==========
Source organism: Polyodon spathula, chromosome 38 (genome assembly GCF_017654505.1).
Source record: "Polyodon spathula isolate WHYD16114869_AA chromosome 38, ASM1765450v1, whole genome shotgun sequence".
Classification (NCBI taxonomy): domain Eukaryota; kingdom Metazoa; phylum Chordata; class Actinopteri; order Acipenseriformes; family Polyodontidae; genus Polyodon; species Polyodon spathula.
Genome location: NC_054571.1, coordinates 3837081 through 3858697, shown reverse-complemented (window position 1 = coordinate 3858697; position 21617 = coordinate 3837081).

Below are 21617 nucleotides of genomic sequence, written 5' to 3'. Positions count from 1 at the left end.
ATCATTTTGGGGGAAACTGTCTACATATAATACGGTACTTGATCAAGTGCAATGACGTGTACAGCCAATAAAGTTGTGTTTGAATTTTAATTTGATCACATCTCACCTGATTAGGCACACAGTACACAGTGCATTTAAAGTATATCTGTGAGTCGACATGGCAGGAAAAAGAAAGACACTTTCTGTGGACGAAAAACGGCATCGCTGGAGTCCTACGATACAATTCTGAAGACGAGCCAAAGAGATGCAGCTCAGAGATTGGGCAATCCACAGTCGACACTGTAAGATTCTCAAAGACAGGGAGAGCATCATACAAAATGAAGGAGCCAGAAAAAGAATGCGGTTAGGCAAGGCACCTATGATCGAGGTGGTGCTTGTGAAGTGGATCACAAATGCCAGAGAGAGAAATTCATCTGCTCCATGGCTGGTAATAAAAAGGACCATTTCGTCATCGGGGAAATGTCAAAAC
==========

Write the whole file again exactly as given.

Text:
Source organism: Polyodon spathula, chromosome 38 (genome assembly GCF_017654505.1).
Source record: "Polyodon spathula isolate WHYD16114869_AA chromosome 38, ASM1765450v1, whole genome shotgun sequence".
Classification (NCBI taxonomy): domain Eukaryota; kingdom Metazoa; phylum Chordata; class Actinopteri; order Acipenseriformes; family Polyodontidae; genus Polyodon; species Polyodon spathula.
Genome location: NC_054571.1, coordinates 3837081 through 3858697, shown reverse-complemented (window position 1 = coordinate 3858697; position 21617 = coordinate 3837081).

Below are 21617 nucleotides of genomic sequence, written 5' to 3'. Positions count from 1 at the left end.
ATCATTTTGGGGGAAACTGTCTACATATAATACGGTACTTGATCAAGTGCAATGACGTGTACAGCCAATAAAGTTGTGTTTGAATTTTAATTTGATCACATCTCACCTGATTAGGCACACAGTACACAGTGCATTTAAAGTATATCTGTGAGTCGACATGGCAGGAAAAAGAAAGACACTTTCTGTGGACGAAAAACGGCATCGCTGGAGTCCTACGATACAATTCTGAAGACGAGCCAAAGAGATGCAGCTCAGAGATTGGGCAATCCACAGTCGACACTGTAAGATTCTCAAAGACAGGGAGAGCATCATACAAAATGAAGGAGCCAGAAAAAGAATGCGGTTAGGCAAGGCACCTATGATCGAGGTGGTGCTTGTGAAGTGGATCACAAATGCCAGAGAGAGAAATTCATCTGCTCCATGGCTGGTAATAAAAAGGACCATTTCGTCATCGGGGAAATGTCAAAAC